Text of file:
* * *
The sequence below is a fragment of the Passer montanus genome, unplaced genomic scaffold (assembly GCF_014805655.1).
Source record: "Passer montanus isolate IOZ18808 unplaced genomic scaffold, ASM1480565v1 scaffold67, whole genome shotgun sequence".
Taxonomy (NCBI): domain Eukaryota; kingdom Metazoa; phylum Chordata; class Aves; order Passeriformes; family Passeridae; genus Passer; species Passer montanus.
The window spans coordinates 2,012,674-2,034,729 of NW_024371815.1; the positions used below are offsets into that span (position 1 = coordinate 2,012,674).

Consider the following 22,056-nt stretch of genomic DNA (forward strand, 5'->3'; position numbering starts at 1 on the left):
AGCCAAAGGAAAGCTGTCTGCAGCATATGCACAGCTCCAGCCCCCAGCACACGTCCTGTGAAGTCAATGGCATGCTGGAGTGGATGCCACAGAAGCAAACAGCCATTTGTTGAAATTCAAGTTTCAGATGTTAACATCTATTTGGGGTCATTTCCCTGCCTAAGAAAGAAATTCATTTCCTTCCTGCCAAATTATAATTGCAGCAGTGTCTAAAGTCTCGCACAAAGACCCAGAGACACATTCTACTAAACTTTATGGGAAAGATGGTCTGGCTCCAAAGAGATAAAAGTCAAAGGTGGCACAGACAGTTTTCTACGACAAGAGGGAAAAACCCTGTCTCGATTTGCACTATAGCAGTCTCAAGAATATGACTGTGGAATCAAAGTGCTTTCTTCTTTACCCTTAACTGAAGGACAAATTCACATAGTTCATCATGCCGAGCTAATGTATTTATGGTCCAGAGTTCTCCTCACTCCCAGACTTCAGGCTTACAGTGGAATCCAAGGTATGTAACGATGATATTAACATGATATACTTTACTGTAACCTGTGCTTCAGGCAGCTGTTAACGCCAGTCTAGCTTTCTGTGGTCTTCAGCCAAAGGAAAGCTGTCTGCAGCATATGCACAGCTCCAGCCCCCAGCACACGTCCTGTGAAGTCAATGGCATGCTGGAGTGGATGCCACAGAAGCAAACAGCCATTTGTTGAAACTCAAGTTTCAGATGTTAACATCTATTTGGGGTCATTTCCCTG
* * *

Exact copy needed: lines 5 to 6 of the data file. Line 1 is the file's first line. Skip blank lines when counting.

Consider the following 22,056-nt stretch of genomic DNA (forward strand, 5'->3'; position numbering starts at 1 on the left):
AGCCAAAGGAAAGCTGTCTGCAGCATATGCACAGCTCCAGCCCCCAGCACACGTCCTGTGAAGTCAATGGCATGCTGGAGTGGATGCCACAGAAGCAAACAGCCATTTGTTGAAATTCAAGTTTCAGATGTTAACATCTATTTGGGGTCATTTCCCTGCCTAAGAAAGAAATTCATTTCCTTCCTGCCAAATTATAATTGCAGCAGTGTCTAAAGTCTCGCACAAAGACCCAGAGACACATTCTACTAAACTTTATGGGAAAGATGGTCTGGCTCCAAAGAGATAAAAGTCAAAGGTGGCACAGACAGTTTTCTACGACAAGAGGGAAAAACCCTGTCTCGATTTGCACTATAGCAGTCTCAAGAATATGACTGTGGAATCAAAGTGCTTTCTTCTTTACCCTTAACTGAAGGACAAATTCACATAGTTCATCATGCCGAGCTAATGTATTTATGGTCCAGAGTTCTCCTCACTCCCAGACTTCAGGCTTACAGTGGAATCCAAGGTATGTAACGATGATATTAACATGATATACTTTACTGTAACCTGTGCTTCAGGCAGCTGTTAACGCCAGTCTAGCTTTCTGTGGTCTTCAGCCAAAGGAAAGCTGTCTGCAGCATATGCACAGCTCCAGCCCCCAGCACACGTCCTGTGAAGTCAATGGCATGCTGGAGTGGATGCCACAGAAGCAAACAGCCATTTGTTGAAACTCAAGTTTCAGATGTTAACATCTATTTGGGGTCATTTCCCTG